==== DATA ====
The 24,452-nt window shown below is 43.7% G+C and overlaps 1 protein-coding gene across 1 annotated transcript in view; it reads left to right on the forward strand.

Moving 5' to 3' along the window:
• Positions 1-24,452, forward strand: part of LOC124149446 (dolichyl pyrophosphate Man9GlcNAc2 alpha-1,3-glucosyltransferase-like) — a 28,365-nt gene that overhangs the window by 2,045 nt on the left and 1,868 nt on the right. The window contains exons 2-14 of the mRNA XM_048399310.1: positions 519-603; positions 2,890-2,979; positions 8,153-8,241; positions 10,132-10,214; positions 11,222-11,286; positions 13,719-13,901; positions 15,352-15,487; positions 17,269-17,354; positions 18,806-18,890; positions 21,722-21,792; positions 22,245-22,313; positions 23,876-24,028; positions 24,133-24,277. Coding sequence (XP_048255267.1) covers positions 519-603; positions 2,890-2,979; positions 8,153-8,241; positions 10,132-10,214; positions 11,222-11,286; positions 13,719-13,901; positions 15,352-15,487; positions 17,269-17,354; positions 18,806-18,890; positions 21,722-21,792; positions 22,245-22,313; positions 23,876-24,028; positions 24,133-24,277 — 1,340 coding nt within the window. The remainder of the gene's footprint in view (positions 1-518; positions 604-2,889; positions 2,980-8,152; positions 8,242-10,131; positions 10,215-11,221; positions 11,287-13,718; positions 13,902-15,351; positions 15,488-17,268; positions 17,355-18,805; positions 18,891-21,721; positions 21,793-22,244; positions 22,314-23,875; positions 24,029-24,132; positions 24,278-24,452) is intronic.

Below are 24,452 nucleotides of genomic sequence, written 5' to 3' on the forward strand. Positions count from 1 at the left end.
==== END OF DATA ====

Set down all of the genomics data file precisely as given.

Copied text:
The 24,452-nt window shown below is 43.7% G+C and overlaps 1 protein-coding gene across 1 annotated transcript in view; it reads left to right on the forward strand.

Moving 5' to 3' along the window:
• Positions 1-24,452, forward strand: part of LOC124149446 (dolichyl pyrophosphate Man9GlcNAc2 alpha-1,3-glucosyltransferase-like) — a 28,365-nt gene that overhangs the window by 2,045 nt on the left and 1,868 nt on the right. The window contains exons 2-14 of the mRNA XM_048399310.1: positions 519-603; positions 2,890-2,979; positions 8,153-8,241; positions 10,132-10,214; positions 11,222-11,286; positions 13,719-13,901; positions 15,352-15,487; positions 17,269-17,354; positions 18,806-18,890; positions 21,722-21,792; positions 22,245-22,313; positions 23,876-24,028; positions 24,133-24,277. Coding sequence (XP_048255267.1) covers positions 519-603; positions 2,890-2,979; positions 8,153-8,241; positions 10,132-10,214; positions 11,222-11,286; positions 13,719-13,901; positions 15,352-15,487; positions 17,269-17,354; positions 18,806-18,890; positions 21,722-21,792; positions 22,245-22,313; positions 23,876-24,028; positions 24,133-24,277 — 1,340 coding nt within the window. The remainder of the gene's footprint in view (positions 1-518; positions 604-2,889; positions 2,980-8,152; positions 8,242-10,131; positions 10,215-11,221; positions 11,287-13,718; positions 13,902-15,351; positions 15,488-17,268; positions 17,355-18,805; positions 18,891-21,721; positions 21,793-22,244; positions 22,314-23,875; positions 24,029-24,132; positions 24,278-24,452) is intronic.

Below are 24,452 nucleotides of genomic sequence, written 5' to 3' on the forward strand. Positions count from 1 at the left end.